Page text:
|expected_death||The test case expects to terminate abruptly.|
|expected_exit||The test case expects to exit cleanly.|
|expected_failure||The test case expects to exit with a controller fatal/non-fatal failure. If this happens, the test program exits with a success error code.|
|expected_signal||The test case expects to receive a signal that makes it terminate.|
|expected_timeout||The test case expects to execute for longer than its timeout.|
|passed||The test case was executed successfully. The test program exits with a success error code.|
|skipped||The test case could not be executed because some preconditions were not met. This is not a failure because it can typically be resolved by adjusting the system to meet the necessary conditions. This is always accompanied by a reason, a message describing why the test was skipped. The test program exits with a success error code.|
|failed||An error appeared during the execution of the test case. This is always accompanied by a reason, a message describing why the test failed. The test program exits with a failure error code.|
The usefulness of the 'expected_*' results comes when writing test cases that verify known failures caused, in general, due to programming errors (aka bugs). Whenever the faulty condition that the 'expected_*' result is trying to cover is fixed, then the test case will be reported as 'failed' and the developer will have to adjust it to match its new condition.
It is important to note that all 'expected_*' results are only provided as a hint to the caller; the caller must verify that the test case did actually terminate as the expected condition says.
Test cases are free to print whatever they want to their stdout(4) and stderr(4) file descriptors. They are, in fact, encouraged to print status information as they execute to keep the user informed of their actions. This is specially important for long test cases.
Test cases will log their results to an auxiliary file, which is then collected by the test program they are contained in. The developer need not care about this as long as he uses the correct APIs to implement the test cases.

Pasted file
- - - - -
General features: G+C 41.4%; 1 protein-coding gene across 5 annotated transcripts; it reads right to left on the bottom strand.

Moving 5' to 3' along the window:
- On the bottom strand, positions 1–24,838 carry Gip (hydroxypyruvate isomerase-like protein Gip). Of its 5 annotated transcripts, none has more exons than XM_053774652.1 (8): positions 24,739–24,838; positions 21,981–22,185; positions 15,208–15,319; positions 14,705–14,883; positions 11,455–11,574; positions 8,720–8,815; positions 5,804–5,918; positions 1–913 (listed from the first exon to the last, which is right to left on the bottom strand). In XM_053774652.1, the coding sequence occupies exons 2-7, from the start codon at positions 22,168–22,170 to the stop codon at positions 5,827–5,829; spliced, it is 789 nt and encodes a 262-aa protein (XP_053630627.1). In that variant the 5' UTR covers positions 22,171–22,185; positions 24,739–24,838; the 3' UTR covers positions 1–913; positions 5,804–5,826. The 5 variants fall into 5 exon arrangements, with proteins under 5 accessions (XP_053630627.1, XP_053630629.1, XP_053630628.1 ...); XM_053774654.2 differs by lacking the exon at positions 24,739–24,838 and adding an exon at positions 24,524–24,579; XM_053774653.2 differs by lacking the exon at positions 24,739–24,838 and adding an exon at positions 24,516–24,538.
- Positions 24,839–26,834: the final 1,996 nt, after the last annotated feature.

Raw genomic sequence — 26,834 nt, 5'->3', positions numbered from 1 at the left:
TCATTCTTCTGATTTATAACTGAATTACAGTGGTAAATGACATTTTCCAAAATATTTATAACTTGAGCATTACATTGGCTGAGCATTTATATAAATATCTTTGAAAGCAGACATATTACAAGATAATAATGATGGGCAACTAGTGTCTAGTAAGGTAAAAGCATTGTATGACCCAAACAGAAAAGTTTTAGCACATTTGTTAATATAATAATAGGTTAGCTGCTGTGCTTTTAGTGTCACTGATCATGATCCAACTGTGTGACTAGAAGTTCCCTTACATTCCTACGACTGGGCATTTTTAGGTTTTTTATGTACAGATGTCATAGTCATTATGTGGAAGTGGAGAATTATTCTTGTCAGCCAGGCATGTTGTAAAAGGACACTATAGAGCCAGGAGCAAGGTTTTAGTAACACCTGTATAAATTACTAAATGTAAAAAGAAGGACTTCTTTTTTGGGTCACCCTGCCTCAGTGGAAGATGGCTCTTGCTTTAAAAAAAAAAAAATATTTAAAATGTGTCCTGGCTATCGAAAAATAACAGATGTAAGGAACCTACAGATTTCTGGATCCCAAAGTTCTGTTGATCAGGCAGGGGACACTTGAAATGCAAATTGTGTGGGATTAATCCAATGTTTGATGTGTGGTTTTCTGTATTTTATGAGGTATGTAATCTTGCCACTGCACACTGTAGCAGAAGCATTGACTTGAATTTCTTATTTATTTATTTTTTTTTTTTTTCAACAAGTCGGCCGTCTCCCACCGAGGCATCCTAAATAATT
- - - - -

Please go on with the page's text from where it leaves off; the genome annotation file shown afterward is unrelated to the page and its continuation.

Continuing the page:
The standard input of the test cases is unconditionally connected to '/dev/zero'.
The following list describes all meta-data properties interpreted internally by ATF. You are free to define new properties in your test cases and use them as you wish, but non-standard properties must be prefixed by 'X-'.
descr Type: textual. Required.
A brief textual description of the test cases purpose. Will be shown to the user in reports. Also good for documentation purposes.
has.cleanup Type: boolean. Optional.
If set to true, specifies that the test case has a cleanup routine that has to be executed by the runtime engine during the cleanup phase of the execution. This property is automatically set by the framework when defining a test case with a cleanup routine, so it should never be set by hand.
ident Type: textual. Required.
The test cases identifier. Must be unique inside the test program and should be short but descriptive.
require.arch Type: textual. Optional.
A whitespace separated list of architectures that the test case can be run under without causing errors due to an architecture mismatch.
require.config Type: textual. Optional.